DC Statehood Makes No Sense
In a post Robert Prather dubs “A good primer on why I oppose DC statehood,” Matt Yglesias expresses his surprise that Democrats, who would demonstrably benefit from adding two more of their own to the Senate and another to the House, aren’t more wildly enthusiastic.
But the striking thing is not how strong Republican opposition to this idea is, it’s how tepid Democratic support for it is. You don’t hear Democratic leaders articulating this as a goal. And when the House of Representatives put it to a vote in 1993 it lost 277 to 153.
Perhaps this is because, in addition to being members of the Democratic Party, they’re in town to represent the interests of, say, North Dakota or the Alabama 2nd? It’s hardly in the interest of their constitutents to dilute their vote.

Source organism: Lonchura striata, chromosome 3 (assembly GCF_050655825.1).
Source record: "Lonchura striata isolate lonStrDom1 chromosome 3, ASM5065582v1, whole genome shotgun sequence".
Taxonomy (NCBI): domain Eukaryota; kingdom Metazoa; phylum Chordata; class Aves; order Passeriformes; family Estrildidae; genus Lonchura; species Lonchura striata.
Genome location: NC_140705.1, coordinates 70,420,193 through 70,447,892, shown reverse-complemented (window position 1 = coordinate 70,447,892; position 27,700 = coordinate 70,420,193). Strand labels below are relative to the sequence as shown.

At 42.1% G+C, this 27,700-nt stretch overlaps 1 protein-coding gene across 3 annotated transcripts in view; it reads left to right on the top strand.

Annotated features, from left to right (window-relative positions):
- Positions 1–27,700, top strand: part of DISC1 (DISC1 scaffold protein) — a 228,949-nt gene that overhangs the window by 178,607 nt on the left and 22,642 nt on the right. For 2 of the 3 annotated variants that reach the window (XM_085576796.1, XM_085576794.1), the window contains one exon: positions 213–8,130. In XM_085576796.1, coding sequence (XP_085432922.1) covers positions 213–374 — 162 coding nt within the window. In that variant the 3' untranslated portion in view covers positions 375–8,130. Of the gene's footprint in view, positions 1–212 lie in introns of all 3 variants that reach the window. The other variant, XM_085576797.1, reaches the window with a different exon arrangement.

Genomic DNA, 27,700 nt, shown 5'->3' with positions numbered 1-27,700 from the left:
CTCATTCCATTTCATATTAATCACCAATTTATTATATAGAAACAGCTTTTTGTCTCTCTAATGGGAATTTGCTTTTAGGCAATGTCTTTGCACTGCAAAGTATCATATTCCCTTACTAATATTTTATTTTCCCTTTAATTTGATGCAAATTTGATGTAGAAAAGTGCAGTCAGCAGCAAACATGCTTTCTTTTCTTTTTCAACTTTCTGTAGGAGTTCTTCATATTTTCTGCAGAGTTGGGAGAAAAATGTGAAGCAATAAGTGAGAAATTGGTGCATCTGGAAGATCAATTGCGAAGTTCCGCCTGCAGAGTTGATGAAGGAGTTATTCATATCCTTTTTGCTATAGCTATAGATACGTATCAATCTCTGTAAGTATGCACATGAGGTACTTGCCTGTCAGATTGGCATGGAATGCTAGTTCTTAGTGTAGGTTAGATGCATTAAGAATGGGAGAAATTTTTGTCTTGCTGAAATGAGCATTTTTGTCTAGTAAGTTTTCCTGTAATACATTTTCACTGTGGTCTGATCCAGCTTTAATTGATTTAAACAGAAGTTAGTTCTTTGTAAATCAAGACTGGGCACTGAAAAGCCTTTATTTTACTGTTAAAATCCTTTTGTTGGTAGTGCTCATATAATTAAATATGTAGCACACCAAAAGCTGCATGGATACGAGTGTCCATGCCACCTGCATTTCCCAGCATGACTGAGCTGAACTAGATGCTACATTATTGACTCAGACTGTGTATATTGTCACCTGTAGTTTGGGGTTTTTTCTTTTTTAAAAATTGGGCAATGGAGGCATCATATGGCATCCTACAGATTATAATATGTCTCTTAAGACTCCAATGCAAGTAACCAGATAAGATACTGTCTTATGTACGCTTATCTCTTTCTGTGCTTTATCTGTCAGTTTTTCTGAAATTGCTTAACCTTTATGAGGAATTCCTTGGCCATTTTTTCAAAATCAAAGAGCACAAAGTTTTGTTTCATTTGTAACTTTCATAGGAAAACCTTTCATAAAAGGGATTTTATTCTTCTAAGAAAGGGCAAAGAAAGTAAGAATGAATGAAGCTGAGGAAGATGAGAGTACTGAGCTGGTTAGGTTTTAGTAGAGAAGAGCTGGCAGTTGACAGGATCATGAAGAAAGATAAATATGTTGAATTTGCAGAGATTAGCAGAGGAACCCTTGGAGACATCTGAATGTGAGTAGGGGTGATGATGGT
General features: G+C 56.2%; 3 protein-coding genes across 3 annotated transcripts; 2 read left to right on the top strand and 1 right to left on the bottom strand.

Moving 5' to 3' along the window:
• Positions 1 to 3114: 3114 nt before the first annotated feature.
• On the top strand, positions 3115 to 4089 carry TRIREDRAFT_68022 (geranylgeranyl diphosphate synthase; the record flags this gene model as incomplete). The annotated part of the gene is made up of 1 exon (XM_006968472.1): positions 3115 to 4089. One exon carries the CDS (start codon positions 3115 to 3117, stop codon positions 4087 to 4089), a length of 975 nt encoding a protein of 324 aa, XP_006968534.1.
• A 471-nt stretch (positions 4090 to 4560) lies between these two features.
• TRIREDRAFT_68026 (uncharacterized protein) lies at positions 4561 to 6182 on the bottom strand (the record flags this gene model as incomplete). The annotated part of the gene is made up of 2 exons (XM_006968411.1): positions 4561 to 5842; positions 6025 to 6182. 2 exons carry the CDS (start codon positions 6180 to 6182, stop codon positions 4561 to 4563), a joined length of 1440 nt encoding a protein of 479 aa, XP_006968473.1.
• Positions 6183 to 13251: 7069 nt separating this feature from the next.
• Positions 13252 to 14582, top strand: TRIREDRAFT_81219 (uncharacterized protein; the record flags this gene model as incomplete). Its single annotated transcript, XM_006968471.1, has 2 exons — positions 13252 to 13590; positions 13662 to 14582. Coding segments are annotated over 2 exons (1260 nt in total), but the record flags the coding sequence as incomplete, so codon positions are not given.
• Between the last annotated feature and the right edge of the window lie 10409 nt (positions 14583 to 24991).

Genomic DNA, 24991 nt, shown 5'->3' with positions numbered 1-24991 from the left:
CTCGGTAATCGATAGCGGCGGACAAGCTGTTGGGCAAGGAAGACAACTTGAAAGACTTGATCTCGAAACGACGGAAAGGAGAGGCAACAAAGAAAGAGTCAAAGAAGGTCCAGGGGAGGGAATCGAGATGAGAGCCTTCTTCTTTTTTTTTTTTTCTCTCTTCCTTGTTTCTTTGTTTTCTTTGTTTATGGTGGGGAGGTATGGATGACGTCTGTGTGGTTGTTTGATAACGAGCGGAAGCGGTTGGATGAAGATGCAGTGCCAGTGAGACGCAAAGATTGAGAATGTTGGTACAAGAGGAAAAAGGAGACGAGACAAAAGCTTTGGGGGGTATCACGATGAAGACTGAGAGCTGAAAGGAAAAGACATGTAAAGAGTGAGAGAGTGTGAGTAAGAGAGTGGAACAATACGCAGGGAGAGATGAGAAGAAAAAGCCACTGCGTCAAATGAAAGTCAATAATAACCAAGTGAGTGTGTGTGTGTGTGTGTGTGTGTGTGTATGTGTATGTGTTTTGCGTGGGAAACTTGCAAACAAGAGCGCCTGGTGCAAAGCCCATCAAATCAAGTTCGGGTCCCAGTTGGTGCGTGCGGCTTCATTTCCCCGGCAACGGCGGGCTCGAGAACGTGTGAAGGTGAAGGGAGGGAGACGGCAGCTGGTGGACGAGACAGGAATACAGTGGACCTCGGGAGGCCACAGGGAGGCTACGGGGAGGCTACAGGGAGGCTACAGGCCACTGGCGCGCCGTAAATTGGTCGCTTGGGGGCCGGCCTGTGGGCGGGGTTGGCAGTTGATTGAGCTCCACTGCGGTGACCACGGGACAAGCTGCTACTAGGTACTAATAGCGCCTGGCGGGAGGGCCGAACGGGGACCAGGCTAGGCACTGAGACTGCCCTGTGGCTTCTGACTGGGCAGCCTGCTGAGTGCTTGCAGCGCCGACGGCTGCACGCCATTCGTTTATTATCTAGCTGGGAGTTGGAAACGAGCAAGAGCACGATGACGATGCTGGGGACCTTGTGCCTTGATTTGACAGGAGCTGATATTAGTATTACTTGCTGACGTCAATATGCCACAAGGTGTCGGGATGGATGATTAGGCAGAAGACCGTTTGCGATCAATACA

Beyond that, let me reiterate a point I made the last time this meme was circulating:
In no meaningful way is DC a state-like entity. It’s a city. And not even a huge city! Ranked by population, it’s the 27th largest city in the United States. It’s smaller than Denver, Nashville, Seattle, Boston, Milwaukee, El Paso, Baltimore, Charlotte, Memphis, Fort Worth, Austin, Columbus OH, San Francisco, Indianapolis, Jacksonville, Detroit, San Jose, Dallas, San Diego, San Antonio, Philadelphia, Phoenix, Houston, Chicago, Los Angeles, and New York City.
Indeed, it’s half the size of its chief NFL rival, Dallas. It’s roughly a third the size of Phoenix and a quarter the size of Houston. Chicago has five times the population. New York? Fifteen times bigger. And that’s just counting the actual residents, not the metropolitan areas, which would skew the disparities much further. But DC’s metro areas are firmly ensconced in Virginia and Maryland, so they’re not part of the discussion.
There’s no reason whatever to make DC a state except that its residents lack direct representation in Congress. And there are plenty of ways to remedy that injustice that I discussed previously.